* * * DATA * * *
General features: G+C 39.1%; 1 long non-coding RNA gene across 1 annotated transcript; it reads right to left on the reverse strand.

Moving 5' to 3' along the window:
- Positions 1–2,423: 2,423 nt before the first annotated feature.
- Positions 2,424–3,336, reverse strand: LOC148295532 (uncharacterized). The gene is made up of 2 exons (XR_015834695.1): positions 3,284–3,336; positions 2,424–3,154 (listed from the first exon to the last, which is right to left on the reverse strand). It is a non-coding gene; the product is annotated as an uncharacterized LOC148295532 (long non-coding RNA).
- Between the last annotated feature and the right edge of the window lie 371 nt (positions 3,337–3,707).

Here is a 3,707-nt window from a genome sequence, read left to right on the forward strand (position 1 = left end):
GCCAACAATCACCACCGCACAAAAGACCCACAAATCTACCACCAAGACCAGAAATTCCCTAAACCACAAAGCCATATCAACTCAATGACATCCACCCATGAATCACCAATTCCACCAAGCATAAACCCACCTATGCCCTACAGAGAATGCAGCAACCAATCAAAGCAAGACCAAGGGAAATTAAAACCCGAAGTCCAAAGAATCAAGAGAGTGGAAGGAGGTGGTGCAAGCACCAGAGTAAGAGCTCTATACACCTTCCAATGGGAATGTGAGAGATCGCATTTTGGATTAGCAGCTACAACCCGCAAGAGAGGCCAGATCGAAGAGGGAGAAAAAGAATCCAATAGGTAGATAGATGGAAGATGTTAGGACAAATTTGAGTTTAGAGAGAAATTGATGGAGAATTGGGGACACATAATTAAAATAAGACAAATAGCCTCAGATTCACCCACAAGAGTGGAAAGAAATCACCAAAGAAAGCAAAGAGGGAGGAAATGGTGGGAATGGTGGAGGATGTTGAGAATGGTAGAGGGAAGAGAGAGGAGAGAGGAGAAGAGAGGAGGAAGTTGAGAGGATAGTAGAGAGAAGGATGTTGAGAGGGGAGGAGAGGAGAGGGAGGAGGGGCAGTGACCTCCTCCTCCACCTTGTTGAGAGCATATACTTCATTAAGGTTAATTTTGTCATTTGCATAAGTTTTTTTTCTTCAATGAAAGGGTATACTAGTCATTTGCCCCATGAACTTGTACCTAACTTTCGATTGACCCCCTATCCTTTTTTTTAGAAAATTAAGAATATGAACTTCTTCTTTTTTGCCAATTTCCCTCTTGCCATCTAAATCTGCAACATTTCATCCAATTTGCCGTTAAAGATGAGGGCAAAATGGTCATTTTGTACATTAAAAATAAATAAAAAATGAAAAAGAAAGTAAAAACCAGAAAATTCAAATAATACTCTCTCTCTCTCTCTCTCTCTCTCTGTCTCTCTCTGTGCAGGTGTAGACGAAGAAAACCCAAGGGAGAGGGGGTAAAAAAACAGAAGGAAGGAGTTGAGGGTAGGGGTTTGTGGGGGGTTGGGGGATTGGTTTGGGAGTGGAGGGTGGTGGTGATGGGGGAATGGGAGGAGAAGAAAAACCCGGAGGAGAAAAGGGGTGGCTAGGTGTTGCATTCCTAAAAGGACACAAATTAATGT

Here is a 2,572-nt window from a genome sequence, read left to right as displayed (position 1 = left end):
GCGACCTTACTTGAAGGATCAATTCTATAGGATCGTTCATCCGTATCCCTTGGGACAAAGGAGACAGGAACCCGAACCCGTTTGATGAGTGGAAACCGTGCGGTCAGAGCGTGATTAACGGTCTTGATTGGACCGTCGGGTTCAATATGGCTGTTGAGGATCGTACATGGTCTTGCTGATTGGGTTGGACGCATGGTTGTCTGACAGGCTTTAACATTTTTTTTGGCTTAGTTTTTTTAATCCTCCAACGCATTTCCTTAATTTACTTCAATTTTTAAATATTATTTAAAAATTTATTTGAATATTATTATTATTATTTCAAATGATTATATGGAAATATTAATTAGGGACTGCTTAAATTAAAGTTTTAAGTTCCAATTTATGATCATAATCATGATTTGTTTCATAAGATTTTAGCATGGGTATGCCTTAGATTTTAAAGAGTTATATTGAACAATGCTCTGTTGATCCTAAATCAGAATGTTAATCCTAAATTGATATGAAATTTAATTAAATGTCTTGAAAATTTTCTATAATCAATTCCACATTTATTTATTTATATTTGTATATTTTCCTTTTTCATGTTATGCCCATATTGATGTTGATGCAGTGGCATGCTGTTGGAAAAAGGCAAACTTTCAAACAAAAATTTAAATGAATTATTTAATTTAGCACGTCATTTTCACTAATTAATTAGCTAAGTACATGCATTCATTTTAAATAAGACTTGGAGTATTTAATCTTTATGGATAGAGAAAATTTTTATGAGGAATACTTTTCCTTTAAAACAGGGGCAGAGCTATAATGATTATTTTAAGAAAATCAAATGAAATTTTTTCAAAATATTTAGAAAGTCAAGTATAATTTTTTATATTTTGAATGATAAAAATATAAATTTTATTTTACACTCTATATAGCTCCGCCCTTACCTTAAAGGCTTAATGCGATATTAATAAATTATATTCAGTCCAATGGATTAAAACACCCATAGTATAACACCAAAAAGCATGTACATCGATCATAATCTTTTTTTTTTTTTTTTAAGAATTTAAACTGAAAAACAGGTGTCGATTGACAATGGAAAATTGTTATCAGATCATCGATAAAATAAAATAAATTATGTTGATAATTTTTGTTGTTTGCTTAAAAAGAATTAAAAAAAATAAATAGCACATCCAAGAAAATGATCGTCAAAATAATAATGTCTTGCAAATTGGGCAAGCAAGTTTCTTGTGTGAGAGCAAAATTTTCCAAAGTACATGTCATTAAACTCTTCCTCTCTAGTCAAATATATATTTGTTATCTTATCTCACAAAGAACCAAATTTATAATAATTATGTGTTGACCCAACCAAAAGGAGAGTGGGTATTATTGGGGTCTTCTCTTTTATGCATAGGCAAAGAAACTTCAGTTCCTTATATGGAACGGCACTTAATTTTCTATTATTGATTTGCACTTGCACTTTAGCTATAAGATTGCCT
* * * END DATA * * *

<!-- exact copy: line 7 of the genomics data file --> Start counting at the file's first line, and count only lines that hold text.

GCCAACAATCACCACCGCACAAAAGACCCACAAATCTACCACCAAGACCAGAAATTCCCTAAACCACAAAGCCATATCAACTCAATGACATCCACCCATGAATCACCAATTCCACCAAGCATAAACCCACCTATGCCCTACAGAGAATGCAGCAACCAATCAAAGCAAGACCAAGGGAAATTAAAACCCGAAGTCCAAAGAATCAAGAGAGTGGAAGGAGGTGGTGCAAGCACCAGAGTAAGAGCTCTATACACCTTCCAATGGGAATGTGAGAGATCGCATTTTGGATTAGCAGCTACAACCCGCAAGAGAGGCCAGATCGAAGAGGGAGAAAAAGAATCCAATAGGTAGATAGATGGAAGATGTTAGGACAAATTTGAGTTTAGAGAGAAATTGATGGAGAATTGGGGACACATAATTAAAATAAGACAAATAGCCTCAGATTCACCCACAAGAGTGGAAAGAAATCACCAAAGAAAGCAAAGAGGGAGGAAATGGTGGGAATGGTGGAGGATGTTGAGAATGGTAGAGGGAAGAGAGAGGAGAGAGGAGAAGAGAGGAGGAAGTTGAGAGGATAGTAGAGAGAAGGATGTTGAGAGGGGAGGAGAGGAGAGGGAGGAGGGGCAGTGACCTCCTCCTCCACCTTGTTGAGAGCATATACTTCATTAAGGTTAATTTTGTCATTTGCATAAGTTTTTTTTCTTCAATGAAAGGGTATACTAGTCATTTGCCCCATGAACTTGTACCTAACTTTCGATTGACCCCCTATCCTTTTTTTTAGAAAATTAAGAATATGAACTTCTTCTTTTTTGCCAATTTCCCTCTTGCCATCTAAATCTGCAACATTTCATCCAATTTGCCGTTAAAGATGAGGGCAAAATGGTCATTTTGTACATTAAAAATAAATAAAAAATGAAAAAGAAAGTAAAAACCAGAAAATTCAAATAATACTCTCTCTCTCTCTCTCTCTCTCTCTGTCTCTCTCTGTGCAGGTGTAGACGAAGAAAACCCAAGGGAGAGGGGGTAAAAAAACAGAAGGAAGGAGTTGAGGGTAGGGGTTTGTGGGGGGTTGGGGGATTGGTTTGGGAGTGGAGGGTGGTGGTGATGGGGGAATGGGAGGAGAAGAAAAACCCGGAGGAGAAAAGGGGTGGCTAGGTGTTGCATTCCTAAAAGGACACAAATTAATGT